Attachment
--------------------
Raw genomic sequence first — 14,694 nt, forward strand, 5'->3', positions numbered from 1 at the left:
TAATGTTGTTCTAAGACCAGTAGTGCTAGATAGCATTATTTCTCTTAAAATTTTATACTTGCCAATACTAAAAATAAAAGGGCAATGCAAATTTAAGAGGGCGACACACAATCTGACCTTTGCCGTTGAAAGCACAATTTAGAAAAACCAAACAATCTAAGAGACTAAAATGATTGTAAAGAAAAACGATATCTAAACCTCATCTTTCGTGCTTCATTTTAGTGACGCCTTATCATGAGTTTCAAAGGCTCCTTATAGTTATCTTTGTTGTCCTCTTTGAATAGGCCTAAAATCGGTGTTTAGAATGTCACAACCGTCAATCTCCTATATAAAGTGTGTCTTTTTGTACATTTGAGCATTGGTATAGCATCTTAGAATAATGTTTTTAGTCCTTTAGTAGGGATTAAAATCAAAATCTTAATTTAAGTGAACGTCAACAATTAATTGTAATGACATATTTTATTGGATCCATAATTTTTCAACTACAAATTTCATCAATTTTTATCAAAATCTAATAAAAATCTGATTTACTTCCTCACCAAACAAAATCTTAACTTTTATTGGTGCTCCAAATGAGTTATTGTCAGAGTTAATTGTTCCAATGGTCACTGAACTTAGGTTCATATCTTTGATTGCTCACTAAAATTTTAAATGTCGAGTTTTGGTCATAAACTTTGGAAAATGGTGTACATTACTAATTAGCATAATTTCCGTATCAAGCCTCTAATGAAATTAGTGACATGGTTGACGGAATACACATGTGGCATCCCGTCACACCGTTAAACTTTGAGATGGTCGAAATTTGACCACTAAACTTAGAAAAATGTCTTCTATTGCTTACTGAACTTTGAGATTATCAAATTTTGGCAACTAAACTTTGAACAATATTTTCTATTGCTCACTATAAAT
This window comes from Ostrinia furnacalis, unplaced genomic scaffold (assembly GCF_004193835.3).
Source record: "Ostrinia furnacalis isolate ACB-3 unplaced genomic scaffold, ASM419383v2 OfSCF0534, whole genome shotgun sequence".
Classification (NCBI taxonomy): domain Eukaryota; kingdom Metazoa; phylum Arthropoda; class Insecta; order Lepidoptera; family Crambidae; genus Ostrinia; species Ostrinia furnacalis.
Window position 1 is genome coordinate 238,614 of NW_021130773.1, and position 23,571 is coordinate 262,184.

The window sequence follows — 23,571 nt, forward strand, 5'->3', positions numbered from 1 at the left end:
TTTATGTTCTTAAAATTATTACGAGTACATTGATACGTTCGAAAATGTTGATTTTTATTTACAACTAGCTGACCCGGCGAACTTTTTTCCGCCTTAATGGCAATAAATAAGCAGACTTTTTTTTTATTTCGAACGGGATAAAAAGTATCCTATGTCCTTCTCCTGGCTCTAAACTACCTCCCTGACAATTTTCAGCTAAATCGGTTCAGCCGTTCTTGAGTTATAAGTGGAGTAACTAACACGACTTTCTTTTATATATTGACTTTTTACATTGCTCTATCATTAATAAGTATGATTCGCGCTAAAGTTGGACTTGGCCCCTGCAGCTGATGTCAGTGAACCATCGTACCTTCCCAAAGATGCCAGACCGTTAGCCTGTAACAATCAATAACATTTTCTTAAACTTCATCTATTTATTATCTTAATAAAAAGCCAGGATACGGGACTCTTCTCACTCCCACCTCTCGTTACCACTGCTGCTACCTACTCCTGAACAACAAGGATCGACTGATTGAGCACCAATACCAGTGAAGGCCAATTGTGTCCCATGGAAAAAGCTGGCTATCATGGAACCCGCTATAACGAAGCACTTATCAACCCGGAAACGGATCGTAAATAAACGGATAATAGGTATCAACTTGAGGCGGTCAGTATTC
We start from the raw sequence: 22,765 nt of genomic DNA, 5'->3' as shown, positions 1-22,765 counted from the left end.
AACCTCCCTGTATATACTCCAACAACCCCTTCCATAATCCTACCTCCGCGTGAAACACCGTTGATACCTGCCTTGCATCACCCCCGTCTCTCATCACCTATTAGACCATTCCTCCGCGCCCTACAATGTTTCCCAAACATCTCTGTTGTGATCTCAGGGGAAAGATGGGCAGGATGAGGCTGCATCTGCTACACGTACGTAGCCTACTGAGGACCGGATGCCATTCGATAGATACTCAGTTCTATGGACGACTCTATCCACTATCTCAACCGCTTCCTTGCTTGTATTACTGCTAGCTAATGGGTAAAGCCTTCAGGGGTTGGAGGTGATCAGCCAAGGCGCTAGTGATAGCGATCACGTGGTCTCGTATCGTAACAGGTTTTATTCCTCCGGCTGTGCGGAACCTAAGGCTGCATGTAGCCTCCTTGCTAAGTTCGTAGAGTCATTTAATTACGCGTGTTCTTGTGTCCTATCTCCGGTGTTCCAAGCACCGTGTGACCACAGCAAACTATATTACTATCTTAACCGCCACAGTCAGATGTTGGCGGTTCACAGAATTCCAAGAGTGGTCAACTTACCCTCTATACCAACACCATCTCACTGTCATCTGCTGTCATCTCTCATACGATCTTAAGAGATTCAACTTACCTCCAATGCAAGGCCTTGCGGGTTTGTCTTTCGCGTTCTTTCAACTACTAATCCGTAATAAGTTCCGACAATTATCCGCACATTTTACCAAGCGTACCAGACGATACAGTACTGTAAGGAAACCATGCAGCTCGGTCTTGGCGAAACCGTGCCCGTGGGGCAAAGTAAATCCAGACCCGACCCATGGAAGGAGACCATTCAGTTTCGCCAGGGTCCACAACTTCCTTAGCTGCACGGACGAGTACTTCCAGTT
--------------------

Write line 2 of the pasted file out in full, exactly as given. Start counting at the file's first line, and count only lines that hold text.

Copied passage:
TAATGTTGTTCTAAGACCAGTAGTGCTAGATAGCATTATTTCTCTTAAAATTTTATACTTGCCAATACTAAAAATAAAAGGGCAATGCAAATTTAAGAGGGCGACACACAATCTGACCTTTGCCGTTGAAAGCACAATTTAGAAAAACCAAACAATCTAAGAGACTAAAATGATTGTAAAGAAAAACGATATCTAAACCTCATCTTTCGTGCTTCATTTTAGTGACGCCTTATCATGAGTTTCAAAGGCTCCTTATAGTTATCTTTGTTGTCCTCTTTGAATAGGCCTAAAATCGGTGTTTAGAATGTCACAACCGTCAATCTCCTATATAAAGTGTGTCTTTTTGTACATTTGAGCATTGGTATAGCATCTTAGAATAATGTTTTTAGTCCTTTAGTAGGGATTAAAATCAAAATCTTAATTTAAGTGAACGTCAACAATTAATTGTAATGACATATTTTATTGGATCCATAATTTTTCAACTACAAATTTCATCAATTTTTATCAAAATCTAATAAAAATCTGATTTACTTCCTCACCAAACAAAATCTTAACTTTTATTGGTGCTCCAAATGAGTTATTGTCAGAGTTAATTGTTCCAATGGTCACTGAACTTAGGTTCATATCTTTGATTGCTCACTAAAATTTTAAATGTCGAGTTTTGGTCATAAACTTTGGAAAATGGTGTACATTACTAATTAGCATAATTTCCGTATCAAGCCTCTAATGAAATTAGTGACATGGTTGACGGAATACACATGTGGCATCCCGTCACACCGTTAAACTTTGAGATGGTCGAAATTTGACCACTAAACTTAGAAAAATGTCTTCTATTGCTTACTGAACTTTGAGATTATCAAATTTTGGCAACTAAACTTTGAACAATATTTTCTATTGCTCACTATAAAT